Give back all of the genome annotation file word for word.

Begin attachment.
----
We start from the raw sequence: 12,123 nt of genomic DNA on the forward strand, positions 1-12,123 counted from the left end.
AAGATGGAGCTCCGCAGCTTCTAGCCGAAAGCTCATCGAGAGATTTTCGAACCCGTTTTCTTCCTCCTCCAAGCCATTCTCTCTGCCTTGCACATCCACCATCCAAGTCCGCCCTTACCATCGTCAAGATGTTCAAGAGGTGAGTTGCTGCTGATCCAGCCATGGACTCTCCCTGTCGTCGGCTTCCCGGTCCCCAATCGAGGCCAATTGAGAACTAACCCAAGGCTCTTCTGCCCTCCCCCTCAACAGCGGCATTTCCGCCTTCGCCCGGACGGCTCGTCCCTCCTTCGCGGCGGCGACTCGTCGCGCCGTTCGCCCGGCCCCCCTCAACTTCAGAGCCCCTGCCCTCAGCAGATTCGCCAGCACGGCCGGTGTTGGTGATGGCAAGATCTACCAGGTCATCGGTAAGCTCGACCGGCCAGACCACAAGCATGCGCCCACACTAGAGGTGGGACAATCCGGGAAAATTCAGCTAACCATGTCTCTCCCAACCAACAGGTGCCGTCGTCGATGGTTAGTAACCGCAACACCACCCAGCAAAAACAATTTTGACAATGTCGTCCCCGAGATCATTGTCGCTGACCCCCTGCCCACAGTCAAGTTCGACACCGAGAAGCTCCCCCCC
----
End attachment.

We start from the raw sequence: 12,123 nt of genomic DNA on the forward strand, positions 1-12,123 counted from the left end.
AAGATGGAGCTCCGCAGCTTCTAGCCGAAAGCTCATCGAGAGATTTTCGAACCCGTTTTCTTCCTCCTCCAAGCCATTCTCTCTGCCTTGCACATCCACCATCCAAGTCCGCCCTTACCATCGTCAAGATGTTCAAGAGGTGAGTTGCTGCTGATCCAGCCATGGACTCTCCCTGTCGTCGGCTTCCCGGTCCCCAATCGAGGCCAATTGAGAACTAACCCAAGGCTCTTCTGCCCTCCCCCTCAACAGCGGCATTTCCGCCTTCGCCCGGACGGCTCGTCCCTCCTTCGCGGCGGCGACTCGTCGCGCCGTTCGCCCGGCCCCCCTCAACTTCAGAGCCCCTGCCCTCAGCAGATTCGCCAGCACGGCCGGTGTTGGTGATGGCAAGATCTACCAGGTCATCGGTAAGCTCGACCGGCCAGACCACAAGCATGCGCCCACACTAGAGGTGGGACAATCCGGGAAAATTCAGCTAACCATGTCTCTCCCAACCAACAGGTGCCGTCGTCGATGGTTAGTAACCGCAACACCACCCAGCAAAAACAATTTTGACAATGTCGTCCCCGAGATCATTGTCGCTGACCCCCTGCCCACAGTCAAGTTCGACACCGAGAAGCTCCCCCCC